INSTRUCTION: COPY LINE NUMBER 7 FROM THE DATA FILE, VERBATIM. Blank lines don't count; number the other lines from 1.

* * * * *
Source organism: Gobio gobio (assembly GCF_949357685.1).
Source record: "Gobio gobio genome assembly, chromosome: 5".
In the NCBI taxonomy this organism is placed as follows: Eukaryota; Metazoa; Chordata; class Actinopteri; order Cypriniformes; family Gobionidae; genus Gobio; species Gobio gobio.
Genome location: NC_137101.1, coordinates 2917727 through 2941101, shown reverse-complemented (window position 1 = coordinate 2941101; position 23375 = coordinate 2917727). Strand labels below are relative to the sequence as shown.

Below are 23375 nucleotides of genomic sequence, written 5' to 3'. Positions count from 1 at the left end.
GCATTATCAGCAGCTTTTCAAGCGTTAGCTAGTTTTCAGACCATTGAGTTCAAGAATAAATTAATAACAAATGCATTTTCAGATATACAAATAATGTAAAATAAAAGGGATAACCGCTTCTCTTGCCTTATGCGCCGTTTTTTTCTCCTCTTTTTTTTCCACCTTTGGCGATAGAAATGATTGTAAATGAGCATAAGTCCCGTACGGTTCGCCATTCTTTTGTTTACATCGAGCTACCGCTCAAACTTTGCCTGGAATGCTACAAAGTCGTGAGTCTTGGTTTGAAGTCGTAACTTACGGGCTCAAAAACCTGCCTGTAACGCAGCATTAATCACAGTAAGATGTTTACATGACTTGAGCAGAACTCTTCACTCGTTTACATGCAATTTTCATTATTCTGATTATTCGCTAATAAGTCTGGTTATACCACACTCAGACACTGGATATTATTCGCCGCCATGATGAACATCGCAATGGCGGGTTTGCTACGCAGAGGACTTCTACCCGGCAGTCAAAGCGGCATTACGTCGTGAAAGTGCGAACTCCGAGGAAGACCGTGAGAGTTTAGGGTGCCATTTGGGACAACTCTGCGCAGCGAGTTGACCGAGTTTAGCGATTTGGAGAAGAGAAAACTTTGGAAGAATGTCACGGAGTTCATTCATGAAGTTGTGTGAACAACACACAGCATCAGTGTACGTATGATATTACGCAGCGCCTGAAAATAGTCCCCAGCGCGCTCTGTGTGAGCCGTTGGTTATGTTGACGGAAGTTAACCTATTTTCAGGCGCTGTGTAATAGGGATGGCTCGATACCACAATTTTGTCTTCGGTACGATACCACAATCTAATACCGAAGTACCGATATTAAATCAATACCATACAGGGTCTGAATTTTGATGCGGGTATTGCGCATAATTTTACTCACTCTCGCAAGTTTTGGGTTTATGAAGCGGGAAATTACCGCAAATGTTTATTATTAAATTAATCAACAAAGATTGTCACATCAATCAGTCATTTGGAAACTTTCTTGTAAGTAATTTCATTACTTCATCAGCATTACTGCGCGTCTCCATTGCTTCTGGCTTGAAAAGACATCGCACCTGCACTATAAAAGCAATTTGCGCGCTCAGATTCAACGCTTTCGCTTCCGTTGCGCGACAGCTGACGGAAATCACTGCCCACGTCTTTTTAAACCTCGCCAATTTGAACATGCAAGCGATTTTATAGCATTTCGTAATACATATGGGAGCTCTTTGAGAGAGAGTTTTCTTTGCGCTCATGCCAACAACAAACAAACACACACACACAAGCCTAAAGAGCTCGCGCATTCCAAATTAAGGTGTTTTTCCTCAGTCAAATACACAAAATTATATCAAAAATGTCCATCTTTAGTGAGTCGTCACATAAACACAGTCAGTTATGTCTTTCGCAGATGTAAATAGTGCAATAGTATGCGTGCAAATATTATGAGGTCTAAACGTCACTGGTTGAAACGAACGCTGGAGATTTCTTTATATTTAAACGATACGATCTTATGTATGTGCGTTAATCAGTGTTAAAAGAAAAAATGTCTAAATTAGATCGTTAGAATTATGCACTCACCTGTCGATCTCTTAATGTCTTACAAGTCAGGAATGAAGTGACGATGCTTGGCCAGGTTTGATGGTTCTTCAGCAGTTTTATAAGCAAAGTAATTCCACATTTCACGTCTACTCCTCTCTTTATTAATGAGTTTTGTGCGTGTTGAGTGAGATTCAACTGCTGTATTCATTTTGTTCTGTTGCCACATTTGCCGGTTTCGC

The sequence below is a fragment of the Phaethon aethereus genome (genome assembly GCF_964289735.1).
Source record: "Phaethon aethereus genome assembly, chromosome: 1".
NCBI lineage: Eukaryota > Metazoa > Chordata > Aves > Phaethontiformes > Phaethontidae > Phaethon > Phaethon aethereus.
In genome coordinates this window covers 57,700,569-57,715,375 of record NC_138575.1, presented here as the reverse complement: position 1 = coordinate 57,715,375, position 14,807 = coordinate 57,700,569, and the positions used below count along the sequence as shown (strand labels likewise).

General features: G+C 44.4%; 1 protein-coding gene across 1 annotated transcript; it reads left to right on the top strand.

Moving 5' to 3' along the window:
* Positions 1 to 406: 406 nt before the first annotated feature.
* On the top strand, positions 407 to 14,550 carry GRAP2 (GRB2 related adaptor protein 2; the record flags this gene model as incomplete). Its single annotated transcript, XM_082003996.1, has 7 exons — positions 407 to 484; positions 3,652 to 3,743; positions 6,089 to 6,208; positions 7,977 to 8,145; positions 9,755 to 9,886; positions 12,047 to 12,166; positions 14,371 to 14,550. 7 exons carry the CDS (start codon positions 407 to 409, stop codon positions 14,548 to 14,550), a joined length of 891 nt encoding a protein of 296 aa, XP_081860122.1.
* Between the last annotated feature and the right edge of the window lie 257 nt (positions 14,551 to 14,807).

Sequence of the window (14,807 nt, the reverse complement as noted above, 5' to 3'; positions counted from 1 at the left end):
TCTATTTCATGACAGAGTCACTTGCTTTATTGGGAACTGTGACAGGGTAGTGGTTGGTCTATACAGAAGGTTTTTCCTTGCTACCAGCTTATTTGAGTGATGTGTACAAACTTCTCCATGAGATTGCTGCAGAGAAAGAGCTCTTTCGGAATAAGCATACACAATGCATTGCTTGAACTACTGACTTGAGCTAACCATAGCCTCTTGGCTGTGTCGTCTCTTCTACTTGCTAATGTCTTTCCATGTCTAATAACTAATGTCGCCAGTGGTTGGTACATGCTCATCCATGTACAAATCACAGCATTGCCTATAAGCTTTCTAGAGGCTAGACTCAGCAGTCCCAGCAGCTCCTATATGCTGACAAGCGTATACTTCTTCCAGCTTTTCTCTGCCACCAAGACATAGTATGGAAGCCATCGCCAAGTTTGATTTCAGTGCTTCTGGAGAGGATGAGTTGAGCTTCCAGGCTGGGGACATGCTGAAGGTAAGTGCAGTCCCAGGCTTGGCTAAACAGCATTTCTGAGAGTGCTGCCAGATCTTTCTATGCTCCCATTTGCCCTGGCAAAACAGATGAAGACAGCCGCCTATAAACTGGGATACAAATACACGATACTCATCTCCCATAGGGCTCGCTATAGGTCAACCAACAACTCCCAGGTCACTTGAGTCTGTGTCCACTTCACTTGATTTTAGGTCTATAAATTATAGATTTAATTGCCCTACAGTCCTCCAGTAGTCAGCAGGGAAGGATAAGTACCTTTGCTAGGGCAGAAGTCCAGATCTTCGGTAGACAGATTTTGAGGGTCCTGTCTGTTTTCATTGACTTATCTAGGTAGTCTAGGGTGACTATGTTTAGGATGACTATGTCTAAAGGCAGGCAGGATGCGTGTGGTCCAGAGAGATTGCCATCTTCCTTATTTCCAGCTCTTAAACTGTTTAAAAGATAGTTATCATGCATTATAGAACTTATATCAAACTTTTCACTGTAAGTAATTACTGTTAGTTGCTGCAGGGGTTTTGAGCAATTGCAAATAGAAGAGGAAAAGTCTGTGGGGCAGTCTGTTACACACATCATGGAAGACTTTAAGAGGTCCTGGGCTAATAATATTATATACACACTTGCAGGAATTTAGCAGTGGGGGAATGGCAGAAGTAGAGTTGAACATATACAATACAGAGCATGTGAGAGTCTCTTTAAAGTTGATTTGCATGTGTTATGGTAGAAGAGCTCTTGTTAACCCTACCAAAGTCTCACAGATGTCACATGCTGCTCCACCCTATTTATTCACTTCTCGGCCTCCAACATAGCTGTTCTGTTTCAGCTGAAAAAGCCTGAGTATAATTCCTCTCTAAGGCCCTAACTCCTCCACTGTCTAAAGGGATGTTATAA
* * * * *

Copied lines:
The sequence below is a fragment of the Phaethon aethereus genome (genome assembly GCF_964289735.1).